In an act of cathartic creative [re]production, my assistant and I will will attempt to graphically rewrite Edward Said’s genre defining cultural critique, Orientalism. Our process involves the use of an algorithm that searches a given text for particular phrases based on variables we specify. Using this collection we will graphically “rewrite” the text using a printer, scanner and our AxiDraw pen plotter.
I recently re-read Edward Said’s Orientalism and some related criticism. Re-reading these texts, after having lived in the Arabian Gulf for 4 years, allowed me to interpret them in a different way.
As a designer and professor in the Gulf, I find myself teaching young Muslim women the values of Western Design ideology. We live in a daily dialectic exchange, where we hold the past, the traditional, the conservative, and the negation of the female image, along with the completely contemporary phenomenon of hyper self-awareness, social digital identity, social critique and flexible gender identity. This creates a real proving ground for “Middle-East” meets “West.”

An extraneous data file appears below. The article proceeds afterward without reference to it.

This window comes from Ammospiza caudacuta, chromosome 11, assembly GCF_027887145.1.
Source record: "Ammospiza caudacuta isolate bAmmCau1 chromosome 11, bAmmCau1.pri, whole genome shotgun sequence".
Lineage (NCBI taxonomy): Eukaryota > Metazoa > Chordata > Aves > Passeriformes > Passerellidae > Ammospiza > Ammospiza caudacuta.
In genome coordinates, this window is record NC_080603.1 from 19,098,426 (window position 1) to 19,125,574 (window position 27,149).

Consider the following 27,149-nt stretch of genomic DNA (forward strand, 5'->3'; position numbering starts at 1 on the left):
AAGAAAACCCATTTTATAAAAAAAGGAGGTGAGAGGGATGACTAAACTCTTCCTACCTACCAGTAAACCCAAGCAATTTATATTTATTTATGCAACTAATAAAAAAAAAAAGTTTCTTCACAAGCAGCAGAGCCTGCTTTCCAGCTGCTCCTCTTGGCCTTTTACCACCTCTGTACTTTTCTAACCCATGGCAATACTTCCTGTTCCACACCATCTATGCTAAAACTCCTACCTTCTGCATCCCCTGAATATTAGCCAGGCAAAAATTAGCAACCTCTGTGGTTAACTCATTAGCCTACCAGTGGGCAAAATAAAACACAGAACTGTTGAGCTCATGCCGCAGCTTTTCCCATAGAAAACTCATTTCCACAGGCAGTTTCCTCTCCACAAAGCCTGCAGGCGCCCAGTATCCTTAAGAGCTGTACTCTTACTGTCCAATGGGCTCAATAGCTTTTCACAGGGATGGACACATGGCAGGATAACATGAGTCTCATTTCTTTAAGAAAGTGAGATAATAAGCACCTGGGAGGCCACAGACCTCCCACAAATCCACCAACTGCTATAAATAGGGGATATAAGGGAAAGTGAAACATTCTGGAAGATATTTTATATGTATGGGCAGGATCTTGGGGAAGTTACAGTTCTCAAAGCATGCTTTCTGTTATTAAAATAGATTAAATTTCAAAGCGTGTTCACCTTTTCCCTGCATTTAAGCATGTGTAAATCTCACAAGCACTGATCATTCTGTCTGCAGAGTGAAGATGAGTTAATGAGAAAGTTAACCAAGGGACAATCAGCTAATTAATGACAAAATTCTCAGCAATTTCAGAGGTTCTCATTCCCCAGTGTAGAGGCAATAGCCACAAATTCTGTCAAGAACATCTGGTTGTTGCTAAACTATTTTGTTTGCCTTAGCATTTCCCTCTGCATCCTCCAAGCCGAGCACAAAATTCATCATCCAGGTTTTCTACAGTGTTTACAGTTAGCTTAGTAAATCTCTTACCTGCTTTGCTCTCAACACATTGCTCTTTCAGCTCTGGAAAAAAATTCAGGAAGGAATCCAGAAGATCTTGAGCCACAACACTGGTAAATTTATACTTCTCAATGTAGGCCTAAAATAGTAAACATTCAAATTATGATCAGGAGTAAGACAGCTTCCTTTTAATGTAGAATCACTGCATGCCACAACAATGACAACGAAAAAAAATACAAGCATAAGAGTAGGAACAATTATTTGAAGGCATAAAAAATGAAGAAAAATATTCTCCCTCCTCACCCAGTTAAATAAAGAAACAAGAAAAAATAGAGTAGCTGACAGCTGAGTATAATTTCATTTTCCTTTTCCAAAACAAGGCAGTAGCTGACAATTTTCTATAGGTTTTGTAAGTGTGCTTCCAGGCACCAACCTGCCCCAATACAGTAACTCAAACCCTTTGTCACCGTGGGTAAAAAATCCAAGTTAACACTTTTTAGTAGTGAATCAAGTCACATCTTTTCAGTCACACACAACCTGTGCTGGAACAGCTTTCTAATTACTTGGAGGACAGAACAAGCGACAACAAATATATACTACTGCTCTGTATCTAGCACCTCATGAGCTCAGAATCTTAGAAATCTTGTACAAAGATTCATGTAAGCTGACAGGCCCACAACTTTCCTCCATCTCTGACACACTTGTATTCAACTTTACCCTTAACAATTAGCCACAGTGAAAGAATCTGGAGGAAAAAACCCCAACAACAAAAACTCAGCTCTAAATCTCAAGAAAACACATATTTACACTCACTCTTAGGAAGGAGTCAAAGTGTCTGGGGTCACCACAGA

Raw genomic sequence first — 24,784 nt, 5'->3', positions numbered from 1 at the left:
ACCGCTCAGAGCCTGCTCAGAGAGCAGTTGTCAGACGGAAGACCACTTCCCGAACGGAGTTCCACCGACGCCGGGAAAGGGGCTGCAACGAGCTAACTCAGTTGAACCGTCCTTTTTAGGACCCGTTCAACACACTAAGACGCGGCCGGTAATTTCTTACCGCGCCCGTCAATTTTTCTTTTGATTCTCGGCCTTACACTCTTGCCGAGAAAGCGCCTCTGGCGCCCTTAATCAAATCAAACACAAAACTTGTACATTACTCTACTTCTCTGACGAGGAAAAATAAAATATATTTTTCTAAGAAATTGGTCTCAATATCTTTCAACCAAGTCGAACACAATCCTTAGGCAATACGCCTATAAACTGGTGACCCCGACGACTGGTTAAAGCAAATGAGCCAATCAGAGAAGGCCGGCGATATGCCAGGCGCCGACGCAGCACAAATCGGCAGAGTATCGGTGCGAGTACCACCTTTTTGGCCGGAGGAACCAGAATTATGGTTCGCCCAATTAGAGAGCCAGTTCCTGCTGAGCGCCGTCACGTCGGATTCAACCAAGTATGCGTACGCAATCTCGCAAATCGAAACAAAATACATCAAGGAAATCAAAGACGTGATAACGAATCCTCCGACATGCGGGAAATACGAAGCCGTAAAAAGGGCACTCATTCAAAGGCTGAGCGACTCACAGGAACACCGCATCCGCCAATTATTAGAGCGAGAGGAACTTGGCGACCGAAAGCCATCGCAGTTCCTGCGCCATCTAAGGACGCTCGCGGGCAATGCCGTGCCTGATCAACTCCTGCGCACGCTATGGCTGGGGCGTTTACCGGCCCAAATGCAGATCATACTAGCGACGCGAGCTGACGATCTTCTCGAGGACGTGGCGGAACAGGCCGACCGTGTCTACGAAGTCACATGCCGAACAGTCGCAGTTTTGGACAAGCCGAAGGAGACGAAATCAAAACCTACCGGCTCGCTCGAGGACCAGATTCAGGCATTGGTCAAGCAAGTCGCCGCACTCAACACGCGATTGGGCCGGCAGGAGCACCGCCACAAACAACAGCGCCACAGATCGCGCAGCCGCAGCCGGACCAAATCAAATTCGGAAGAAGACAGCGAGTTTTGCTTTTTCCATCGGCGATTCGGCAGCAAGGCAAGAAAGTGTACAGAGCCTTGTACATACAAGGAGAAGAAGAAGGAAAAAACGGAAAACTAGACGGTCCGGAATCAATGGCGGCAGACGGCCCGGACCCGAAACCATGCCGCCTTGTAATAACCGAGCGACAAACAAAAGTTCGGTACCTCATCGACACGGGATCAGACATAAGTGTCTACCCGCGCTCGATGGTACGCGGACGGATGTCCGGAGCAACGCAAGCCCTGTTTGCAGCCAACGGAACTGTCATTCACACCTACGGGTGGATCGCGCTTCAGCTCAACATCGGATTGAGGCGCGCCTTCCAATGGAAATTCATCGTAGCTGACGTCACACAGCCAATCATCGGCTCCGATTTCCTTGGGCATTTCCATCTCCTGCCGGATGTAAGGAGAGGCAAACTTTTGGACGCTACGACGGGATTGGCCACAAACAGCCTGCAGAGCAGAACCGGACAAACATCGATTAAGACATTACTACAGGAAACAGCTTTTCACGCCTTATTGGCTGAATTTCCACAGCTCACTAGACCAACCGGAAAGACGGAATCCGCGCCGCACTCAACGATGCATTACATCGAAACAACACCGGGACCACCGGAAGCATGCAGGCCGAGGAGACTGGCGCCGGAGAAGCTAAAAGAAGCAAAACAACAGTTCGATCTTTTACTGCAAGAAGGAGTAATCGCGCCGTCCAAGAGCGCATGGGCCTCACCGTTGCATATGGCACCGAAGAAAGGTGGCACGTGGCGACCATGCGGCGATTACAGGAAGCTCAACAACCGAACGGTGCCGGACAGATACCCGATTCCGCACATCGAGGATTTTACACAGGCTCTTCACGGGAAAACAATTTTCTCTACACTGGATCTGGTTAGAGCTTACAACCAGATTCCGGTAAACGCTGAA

As a response to this daily cultural dialog, I have tried to put my ideology under review, accepting alternative ways of viewing design and its products. At the end of an ideological assumption there is only befuddlement and confusion. It is between the borders of confusion and my ideology where I operate my creative practice in Doha. While the kind of deconstruction and postcolonial critique I was exposed to in my education was necessary, it offered few ways forward for makers in my position.
“Disorientalism” is one visual action driven by these interrelated questions. The result may be the clarity of visual befuddlement and/or conclusion through the lens of confusion.